All these features combine to make an exceptional game to play. It never feels a drag and is always full of action. I’ll state right now that this is one of the best systems to be implemented within a strategy RPG game. If I was to be spoil sport then I’d probably say the A.I. isn’t the best to fight against all the time as sometimes it likes to waste turns by moving to pointless places.
There are so many other features like researching weapons, tank upgrades and so on. I could go on but I’d be filling up the pages so fast, so it’s best for you to check them out yourself and have some surprises.
The game itself is a pure single player experience. There’s nothing wrong with that because the main game will probably last you 30 hours, side quests extend the game as well and these are bought from the news reporter woman. They act as extra pages in the book that fill in more details about the characters. There’s no doubt though that the battle mechanics will make a fine multiplayer game and hopefully Sega will implement it in another game. There’s no way I am marking this game down for lacking multiplayer because it doesn’t need it.
When you first put Valkyria Chronicles in to your Playstation 3, you are met with some luscious artistic graphics. The game shows a view that is like a canvas watercolour painting that seems like it’s come to life in some very fluid animation. The whole presentation down from the book interface all the way up to the fighting, all feels like it’s just a book come to life. Adding even more to this sense of feeling is when you are shooting in battles. The game has comic book style text written for sound effects. You can tell Sega WOW really wanted to make this a living book, and boy have they got it spot on with that. Apart from some little texture clipping in trees, everything is so beautifully spot-on. Last year’s best artistic game is right here ladies and gentleman.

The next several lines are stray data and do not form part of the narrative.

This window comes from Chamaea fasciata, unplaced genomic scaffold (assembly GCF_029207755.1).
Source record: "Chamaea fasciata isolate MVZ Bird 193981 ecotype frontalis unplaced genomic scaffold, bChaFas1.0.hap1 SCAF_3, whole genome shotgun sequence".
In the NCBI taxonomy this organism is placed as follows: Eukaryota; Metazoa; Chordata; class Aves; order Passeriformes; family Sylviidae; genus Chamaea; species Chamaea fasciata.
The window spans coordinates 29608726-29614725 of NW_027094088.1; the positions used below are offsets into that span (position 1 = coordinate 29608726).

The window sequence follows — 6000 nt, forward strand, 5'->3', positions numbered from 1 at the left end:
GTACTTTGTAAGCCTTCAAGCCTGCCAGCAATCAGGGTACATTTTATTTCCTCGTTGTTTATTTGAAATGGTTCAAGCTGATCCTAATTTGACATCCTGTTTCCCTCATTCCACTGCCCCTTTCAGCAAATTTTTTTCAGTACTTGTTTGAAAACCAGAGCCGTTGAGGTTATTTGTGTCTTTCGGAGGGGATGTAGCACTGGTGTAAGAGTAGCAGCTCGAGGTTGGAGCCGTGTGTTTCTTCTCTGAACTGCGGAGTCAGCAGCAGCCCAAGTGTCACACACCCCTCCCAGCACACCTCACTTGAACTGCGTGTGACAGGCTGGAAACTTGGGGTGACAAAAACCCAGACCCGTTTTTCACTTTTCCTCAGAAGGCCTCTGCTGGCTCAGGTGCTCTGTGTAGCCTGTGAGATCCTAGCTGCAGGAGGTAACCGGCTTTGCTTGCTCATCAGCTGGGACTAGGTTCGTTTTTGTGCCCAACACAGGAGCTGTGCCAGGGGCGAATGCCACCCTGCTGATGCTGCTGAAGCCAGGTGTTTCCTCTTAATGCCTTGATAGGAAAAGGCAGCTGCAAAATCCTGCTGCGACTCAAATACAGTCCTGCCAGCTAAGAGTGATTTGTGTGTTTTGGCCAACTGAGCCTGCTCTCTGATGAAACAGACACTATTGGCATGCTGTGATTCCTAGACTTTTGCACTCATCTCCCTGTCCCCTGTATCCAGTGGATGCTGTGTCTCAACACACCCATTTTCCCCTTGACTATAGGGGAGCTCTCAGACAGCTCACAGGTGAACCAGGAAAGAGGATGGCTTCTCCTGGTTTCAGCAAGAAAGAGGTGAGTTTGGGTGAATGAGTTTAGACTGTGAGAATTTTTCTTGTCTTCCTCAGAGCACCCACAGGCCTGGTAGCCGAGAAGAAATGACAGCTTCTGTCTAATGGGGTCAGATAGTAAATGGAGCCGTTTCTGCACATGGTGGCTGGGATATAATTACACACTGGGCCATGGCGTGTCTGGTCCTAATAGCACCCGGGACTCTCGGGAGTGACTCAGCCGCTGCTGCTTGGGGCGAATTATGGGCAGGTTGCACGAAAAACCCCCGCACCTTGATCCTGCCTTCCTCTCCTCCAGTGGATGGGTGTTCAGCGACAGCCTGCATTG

Sound is also just as impressive as the rest of the game. The voice acting is strong and Sega have nicely opted to feature the Japanese audio, allowing all you Japanphiles to have the original Japanese voices. The musical score is just as polished; it never feels out of place and comes up with the goods in being both epic and emotional. There’s especially one scene that it does so well. I felt gripped by the entire thing; you’ll know when you see it.
There’s no trophy support featured in Valkyria Chronicles, however there is a new game+ mode you get for finishing it. Also the missions are given ranks, so if you want to perfect the missions and get that treasured ‘A’ rank, you’re going to have to think up of some clever and tactical strategies.
Valkyria Chronicles is a game that deserves to be played by everyone. It’s so innovative, fresh and blends different features of other genres so well that you’d think Sega WOW had already done this before. I think a quote from Bruce Almighty tells a lot about this game, “B-E-A-UTIFUL” is what should be slapped all over it. It’s Sega’s best game since… well, the Dreamcast era.